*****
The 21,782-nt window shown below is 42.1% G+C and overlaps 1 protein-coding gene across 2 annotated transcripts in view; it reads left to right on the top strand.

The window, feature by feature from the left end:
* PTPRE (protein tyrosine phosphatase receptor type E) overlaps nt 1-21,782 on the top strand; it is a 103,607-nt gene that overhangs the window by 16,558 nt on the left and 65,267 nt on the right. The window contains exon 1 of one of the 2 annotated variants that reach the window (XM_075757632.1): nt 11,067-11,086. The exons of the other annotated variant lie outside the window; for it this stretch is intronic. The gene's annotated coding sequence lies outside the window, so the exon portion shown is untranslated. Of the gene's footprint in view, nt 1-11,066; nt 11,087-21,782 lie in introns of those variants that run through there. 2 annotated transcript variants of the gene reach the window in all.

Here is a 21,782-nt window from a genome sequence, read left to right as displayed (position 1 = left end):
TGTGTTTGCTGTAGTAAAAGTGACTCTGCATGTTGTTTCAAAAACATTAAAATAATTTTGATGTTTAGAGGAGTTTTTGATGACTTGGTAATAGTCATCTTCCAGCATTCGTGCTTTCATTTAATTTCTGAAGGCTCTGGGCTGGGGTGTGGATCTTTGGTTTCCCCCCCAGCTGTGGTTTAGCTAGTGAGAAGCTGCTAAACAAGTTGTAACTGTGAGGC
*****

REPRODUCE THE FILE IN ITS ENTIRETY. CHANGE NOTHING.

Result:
The 21,782-nt window shown below is 42.1% G+C and overlaps 1 protein-coding gene across 2 annotated transcripts in view; it reads left to right on the top strand.

The window, feature by feature from the left end:
* PTPRE (protein tyrosine phosphatase receptor type E) overlaps nt 1-21,782 on the top strand; it is a 103,607-nt gene that overhangs the window by 16,558 nt on the left and 65,267 nt on the right. The window contains exon 1 of one of the 2 annotated variants that reach the window (XM_075757632.1): nt 11,067-11,086. The exons of the other annotated variant lie outside the window; for it this stretch is intronic. The gene's annotated coding sequence lies outside the window, so the exon portion shown is untranslated. Of the gene's footprint in view, nt 1-11,066; nt 11,087-21,782 lie in introns of those variants that run through there. 2 annotated transcript variants of the gene reach the window in all.

Here is a 21,782-nt window from a genome sequence, read left to right as displayed (position 1 = left end):
TGTGTTTGCTGTAGTAAAAGTGACTCTGCATGTTGTTTCAAAAACATTAAAATAATTTTGATGTTTAGAGGAGTTTTTGATGACTTGGTAATAGTCATCTTCCAGCATTCGTGCTTTCATTTAATTTCTGAAGGCTCTGGGCTGGGGTGTGGATCTTTGGTTTCCCCCCCAGCTGTGGTTTAGCTAGTGAGAAGCTGCTAAACAAGTTGTAACTGTGAGGC